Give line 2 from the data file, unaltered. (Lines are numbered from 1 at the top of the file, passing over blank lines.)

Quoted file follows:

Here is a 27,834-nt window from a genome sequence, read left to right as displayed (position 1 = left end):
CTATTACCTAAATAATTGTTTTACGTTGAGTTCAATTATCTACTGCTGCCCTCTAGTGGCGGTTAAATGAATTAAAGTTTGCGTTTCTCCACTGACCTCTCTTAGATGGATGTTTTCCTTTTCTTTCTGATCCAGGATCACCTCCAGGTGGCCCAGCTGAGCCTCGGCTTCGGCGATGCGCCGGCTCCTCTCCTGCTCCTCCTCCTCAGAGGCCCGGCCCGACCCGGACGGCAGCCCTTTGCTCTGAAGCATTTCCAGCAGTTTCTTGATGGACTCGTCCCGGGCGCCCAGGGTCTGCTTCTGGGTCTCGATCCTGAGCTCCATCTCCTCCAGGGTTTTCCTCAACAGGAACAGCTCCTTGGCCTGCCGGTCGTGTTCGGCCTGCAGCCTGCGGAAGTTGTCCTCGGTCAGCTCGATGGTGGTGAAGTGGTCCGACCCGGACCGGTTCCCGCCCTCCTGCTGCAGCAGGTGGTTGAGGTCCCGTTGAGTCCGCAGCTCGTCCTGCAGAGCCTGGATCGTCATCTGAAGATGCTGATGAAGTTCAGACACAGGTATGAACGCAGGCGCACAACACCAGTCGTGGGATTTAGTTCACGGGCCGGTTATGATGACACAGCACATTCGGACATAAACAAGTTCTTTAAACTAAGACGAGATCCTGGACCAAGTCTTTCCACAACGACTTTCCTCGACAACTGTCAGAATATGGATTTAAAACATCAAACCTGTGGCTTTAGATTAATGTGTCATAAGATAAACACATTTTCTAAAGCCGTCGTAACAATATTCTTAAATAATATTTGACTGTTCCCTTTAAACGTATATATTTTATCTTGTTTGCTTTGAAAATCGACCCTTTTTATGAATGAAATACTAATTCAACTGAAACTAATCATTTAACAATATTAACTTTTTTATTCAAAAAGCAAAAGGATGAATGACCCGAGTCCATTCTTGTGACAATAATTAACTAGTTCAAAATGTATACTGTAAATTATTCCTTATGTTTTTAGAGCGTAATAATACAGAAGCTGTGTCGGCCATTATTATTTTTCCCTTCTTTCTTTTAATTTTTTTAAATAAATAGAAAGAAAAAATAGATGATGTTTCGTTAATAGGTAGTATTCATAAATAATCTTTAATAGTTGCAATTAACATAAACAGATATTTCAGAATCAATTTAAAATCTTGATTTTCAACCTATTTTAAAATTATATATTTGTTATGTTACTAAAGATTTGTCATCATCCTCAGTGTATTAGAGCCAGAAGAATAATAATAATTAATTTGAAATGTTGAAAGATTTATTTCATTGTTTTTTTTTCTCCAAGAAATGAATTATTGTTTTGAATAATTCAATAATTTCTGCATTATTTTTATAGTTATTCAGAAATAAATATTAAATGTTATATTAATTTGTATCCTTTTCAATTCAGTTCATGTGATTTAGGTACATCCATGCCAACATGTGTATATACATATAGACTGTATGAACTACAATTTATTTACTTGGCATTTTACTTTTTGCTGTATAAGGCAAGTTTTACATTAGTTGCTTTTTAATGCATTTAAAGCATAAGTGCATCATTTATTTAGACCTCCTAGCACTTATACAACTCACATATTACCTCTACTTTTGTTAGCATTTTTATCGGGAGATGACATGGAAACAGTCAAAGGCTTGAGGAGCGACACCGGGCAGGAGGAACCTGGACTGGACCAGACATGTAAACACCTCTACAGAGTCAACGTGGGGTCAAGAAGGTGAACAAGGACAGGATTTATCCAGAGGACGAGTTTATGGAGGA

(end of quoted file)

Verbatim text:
CTATTACCTAAATAATTGTTTTACGTTGAGTTCAATTATCTACTGCTGCCCTCTAGTGGCGGTTAAATGAATTAAAGTTTGCGTTTCTCCACTGACCTCTCTTAGATGGATGTTTTCCTTTTCTTTCTGATCCAGGATCACCTCCAGGTGGCCCAGCTGAGCCTCGGCTTCGGCGATGCGCCGGCTCCTCTCCTGCTCCTCCTCCTCAGAGGCCCGGCCCGACCCGGACGGCAGCCCTTTGCTCTGAAGCATTTCCAGCAGTTTCTTGATGGACTCGTCCCGGGCGCCCAGGGTCTGCTTCTGGGTCTCGATCCTGAGCTCCATCTCCTCCAGGGTTTTCCTCAACAGGAACAGCTCCTTGGCCTGCCGGTCGTGTTCGGCCTGCAGCCTGCGGAAGTTGTCCTCGGTCAGCTCGATGGTGGTGAAGTGGTCCGACCCGGACCGGTTCCCGCCCTCCTGCTGCAGCAGGTGGTTGAGGTCCCGTTGAGTCCGCAGCTCGTCCTGCAGAGCCTGGATCGTCATCTGAAGATGCTGATGAAGTTCAGACACAGGTATGAACGCAGGCGCACAACACCAGTCGTGGGATTTAGTTCACGGGCCGGTTATGATGACACAGCACATTCGGACATAAACAAGTTCTTTAAACTAAGACGAGATCCTGGACCAAGTCTTTCCACAACGACTTTCCTCGACAACTGTCAGAATATGGATTTAAAACATCAAACCTGTGGCTTTAGATTAATGTGTCATAAGATAAACACATTTTCTAAAGCCGTCGTAACAATATTCTTAAATAATATTTGACTGTTCCCTTTAAACGTATATATTTTATCTTGTTTGCTTTGAAAATCGACCCTTTTTATGAATGAAATACTAATTCAACTGAAACTAATCATTTAACAATATTAACTTTTTTATTCAAAAAGCAAAAGGATGAATGACCCGAGTCCATTCTTGTGACAATAATTAACTAGTTCAAAATGTATACTGTAAATTATTCCTTATGTTTTTAGAGCGTAATAATACAGAAGCTGTGTCGGCCATTATTATTTTTCCCTTCTTTCTTTTAATTTTTTTAAATAAATAGAAAGAAAAAATAGATGATGTTTCGTTAATAGGTAGTATTCATAAATAATCTTTAATAGTTGCAATTAACATAAACAGATATTTCAGAATCAATTTAAAATCTTGATTTTCAACCTATTTTAAAATTATATATTTGTTATGTTACTAAAGATTTGTCATCATCCTCAGTGTATTAGAGCCAGAAGAATAATAATAATTAATTTGAAATGTTGAAAGATTTATTTCATTGTTTTTTTTTCTCCAAGAAATGAATTATTGTTTTGAATAATTCAATAATTTCTGCATTATTTTTATAGTTATTCAGAAATAAATATTAAATGTTATATTAATTTGTATCCTTTTCAATTCAGTTCATGTGATTTAGGTACATCCATGCCAACATGTGTATATACATATAGACTGTATGAACTACAATTTATTTACTTGGCATTTTACTTTTTGCTGTATAAGGCAAGTTTTACATTAGTTGCTTTTTAATGCATTTAAAGCATAAGTGCATCATTTATTTAGACCTCCTAGCACTTATACAACTCACATATTACCTCTACTTTTGTTAGCATTTTTATCGGGAGATGACATGGAAACAGTCAAAGGCTTGAGGAGCGACACCGGGCAGGAGGAACCTGGACTGGACCAGACATGTAAACACCTCTACAGAGTCAACGTGGGGTCAAGAAGGTGAACAAGGACAGGATTTATCCAGAGGACGAGTTTATGGAGGA